April 30, 2008
It must have been eerie to be in Jericho those six days before the walls fell. The reputation of the Israeli Army had everyone's stomach in a knot, and each of those six days they would march silently around the city once, seven of their priests blowing trumpets as they marched. The citizens of Jericho must have known an attack was coming. Rather than negotiate peace (as the prostitute Rahab had done for her family), the city nervously clings to its independence.
You know the rest of the story in Joshua 6 (the men in the brig knew it as we studied it a couple of weeks ago). The 7th Day brings seven trips around the walls, with the seven priests blowing seven trumpets each of the seven times. After the #7 Trip, the people break the silence with a shout, the walls come tumbling down, and Joshua and his Army destroy the city with fire.
The people have 6 1/2 days to repent. Instead, they hole up in the city, perhaps hopeful they can do what no other city has done: defy the Armies of the Living God. But God's wrath is executed as planned upon the unrepentant.
Thank God that He gives us more than 6 1/2 days to repent. We're often more like the heathen of Jericho than we're willing to admit. We hear rumors; we hear trumpets. We do nothing. Some have even gone to prison without remorse. Christ died for the ungodly. May God grant repentance before the trumpets blow and the people shout and the walls come tumbling down.
The Army (U.S., not Israeli) has arrived at the Miramar Brig. In the last six weeks, seventy soldiers have arrived from the Army's facility at Ft. Lewis, Washington; that facility is now closed. As a result, we've seen our Wednesday night study in the book of Joshua grow. This is the first wave of brig closings; each brig west of the Mississippi (including the Camp Pendleton brig just 40 miles away) will send their entire population to relocate at Miramar. The Miramar facility will be enlarged to accommodate the influx. That construction is scheduled to be completed in 2010. All this is being done to save Department of Defense money.
Although it means more men at Bible study, these kinds of changes bring about lots of confusion for inmates and brig staff. The arrival of Army guards at a Navy command means different rules get emphasized at different times. Prisoners have no way of knowing whether they'll be in trouble for doing something they've done for months without consequence.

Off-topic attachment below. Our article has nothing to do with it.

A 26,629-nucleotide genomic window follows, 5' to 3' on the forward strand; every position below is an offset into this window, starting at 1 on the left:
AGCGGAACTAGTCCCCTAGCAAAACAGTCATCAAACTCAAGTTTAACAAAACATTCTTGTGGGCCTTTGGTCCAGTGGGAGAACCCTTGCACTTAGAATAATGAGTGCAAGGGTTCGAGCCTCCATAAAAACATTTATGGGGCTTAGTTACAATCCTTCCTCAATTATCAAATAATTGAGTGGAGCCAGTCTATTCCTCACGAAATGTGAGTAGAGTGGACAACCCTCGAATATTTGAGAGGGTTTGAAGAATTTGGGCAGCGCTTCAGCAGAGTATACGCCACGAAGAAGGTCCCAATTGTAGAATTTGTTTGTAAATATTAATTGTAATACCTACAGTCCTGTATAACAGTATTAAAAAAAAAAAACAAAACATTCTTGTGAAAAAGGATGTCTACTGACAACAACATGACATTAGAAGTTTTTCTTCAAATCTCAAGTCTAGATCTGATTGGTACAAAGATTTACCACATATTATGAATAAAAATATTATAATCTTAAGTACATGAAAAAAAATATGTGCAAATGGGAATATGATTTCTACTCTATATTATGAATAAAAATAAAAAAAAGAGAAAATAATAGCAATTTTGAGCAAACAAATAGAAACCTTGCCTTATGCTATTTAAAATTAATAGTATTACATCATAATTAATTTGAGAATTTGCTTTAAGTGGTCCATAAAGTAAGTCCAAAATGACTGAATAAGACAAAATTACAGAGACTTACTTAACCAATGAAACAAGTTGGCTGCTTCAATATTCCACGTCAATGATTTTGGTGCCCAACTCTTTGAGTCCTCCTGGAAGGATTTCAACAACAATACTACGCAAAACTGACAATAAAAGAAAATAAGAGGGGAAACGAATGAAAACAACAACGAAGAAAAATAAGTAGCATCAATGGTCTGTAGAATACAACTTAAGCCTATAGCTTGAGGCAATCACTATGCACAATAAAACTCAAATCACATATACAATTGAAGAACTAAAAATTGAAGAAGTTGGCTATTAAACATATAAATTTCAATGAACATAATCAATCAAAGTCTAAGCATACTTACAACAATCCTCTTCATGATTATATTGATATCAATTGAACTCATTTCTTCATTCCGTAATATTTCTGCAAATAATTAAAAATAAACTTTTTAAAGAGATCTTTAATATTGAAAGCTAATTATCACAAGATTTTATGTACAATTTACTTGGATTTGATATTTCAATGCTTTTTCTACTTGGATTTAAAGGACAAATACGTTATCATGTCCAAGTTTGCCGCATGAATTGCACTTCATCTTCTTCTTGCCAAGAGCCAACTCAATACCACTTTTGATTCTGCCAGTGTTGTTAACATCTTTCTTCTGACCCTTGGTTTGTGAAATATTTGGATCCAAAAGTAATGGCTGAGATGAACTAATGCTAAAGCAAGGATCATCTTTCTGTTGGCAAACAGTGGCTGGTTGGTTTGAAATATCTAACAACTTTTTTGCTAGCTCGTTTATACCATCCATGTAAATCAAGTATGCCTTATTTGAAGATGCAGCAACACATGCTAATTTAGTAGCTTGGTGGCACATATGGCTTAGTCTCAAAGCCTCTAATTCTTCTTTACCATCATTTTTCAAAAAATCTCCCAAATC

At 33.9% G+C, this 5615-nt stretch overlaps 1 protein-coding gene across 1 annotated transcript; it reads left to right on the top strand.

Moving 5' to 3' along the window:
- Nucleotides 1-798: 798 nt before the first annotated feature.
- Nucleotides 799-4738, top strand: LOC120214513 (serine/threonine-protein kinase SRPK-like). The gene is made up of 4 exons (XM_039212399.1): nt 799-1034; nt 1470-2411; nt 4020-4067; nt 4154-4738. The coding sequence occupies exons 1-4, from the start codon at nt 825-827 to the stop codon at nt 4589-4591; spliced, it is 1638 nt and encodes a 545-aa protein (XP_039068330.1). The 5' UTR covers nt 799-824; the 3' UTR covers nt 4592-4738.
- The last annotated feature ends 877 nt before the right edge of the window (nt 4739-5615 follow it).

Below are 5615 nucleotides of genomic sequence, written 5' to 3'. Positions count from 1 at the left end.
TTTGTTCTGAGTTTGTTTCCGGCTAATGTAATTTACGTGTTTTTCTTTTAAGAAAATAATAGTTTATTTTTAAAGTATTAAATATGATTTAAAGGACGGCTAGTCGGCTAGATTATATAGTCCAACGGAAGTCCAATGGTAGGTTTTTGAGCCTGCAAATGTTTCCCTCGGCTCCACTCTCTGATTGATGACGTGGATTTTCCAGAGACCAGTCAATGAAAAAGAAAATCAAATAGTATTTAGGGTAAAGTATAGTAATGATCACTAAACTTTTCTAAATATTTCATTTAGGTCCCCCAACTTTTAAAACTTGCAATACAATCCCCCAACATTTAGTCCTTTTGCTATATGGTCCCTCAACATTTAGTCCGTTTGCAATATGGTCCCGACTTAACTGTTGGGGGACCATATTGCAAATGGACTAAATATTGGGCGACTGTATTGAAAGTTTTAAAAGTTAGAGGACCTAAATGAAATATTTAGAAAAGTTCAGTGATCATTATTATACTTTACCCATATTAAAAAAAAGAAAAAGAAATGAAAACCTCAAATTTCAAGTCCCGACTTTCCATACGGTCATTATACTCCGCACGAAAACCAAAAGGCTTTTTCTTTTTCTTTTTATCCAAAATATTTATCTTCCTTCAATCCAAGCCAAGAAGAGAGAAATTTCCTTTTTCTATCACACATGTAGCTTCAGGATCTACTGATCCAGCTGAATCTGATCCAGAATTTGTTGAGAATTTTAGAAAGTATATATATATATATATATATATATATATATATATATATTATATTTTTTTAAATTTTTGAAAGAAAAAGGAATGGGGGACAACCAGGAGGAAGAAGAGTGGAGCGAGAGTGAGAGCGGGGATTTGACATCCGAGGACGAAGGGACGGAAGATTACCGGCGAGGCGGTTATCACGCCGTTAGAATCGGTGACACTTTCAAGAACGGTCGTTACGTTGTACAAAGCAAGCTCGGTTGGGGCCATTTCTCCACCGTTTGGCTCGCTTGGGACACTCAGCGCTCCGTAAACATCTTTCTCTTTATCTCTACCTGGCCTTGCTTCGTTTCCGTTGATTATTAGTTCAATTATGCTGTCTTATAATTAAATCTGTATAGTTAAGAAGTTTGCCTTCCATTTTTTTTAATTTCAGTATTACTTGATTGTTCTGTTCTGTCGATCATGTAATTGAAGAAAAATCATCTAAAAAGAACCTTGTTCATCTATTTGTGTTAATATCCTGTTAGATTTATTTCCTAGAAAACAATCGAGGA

The chaplain and his assistant (what the Navy calls an 'RP') will have twice the staff and twice the prisoners to care for, and the tension is apparent.
Please keep this two-year transition in your prayers. And as our Bible study grows, remember the sailors and airmen who've been faithful for the last several months: especially Bruce, Eric, and Robert. Pray that they don't get "lost in a crowd." The two men I mentioned in my February letter, Chris C. and Chris D. will both be released soon, but have not been to the Wednesday night group since I last wrote.
On the outside, continue to remember Javier. He was sentenced on February 29 to 70 months. Because of certain "incentives," he will probably be free in about 42 months. This is probably the best outcome that we could hope for. At last report, he had left San Diego and was somewhere in Arizona awaiting transfer to his permanent "home", which the judge ordered to be in California. Also pray for Nathan, who was released from Miramar two months ago. Nate went home to Oregon, where he lives and works with his parents. He reports lots of tension at work and at home.
For those of you who continue to pray for my dad in Indianapolis, you'll be happy to know that after two months in the hospital, two months in a nursing home, and now two months at home, he is up and about, even after having his gall bladder removed (with a couple of complications) two weeks ago. Now my parents need to make wise decisions about selling their home and settling into retirement.
As always, I give you thanks for the hard work you do in prayer for this ministry, and for the gracious donations that make it possible.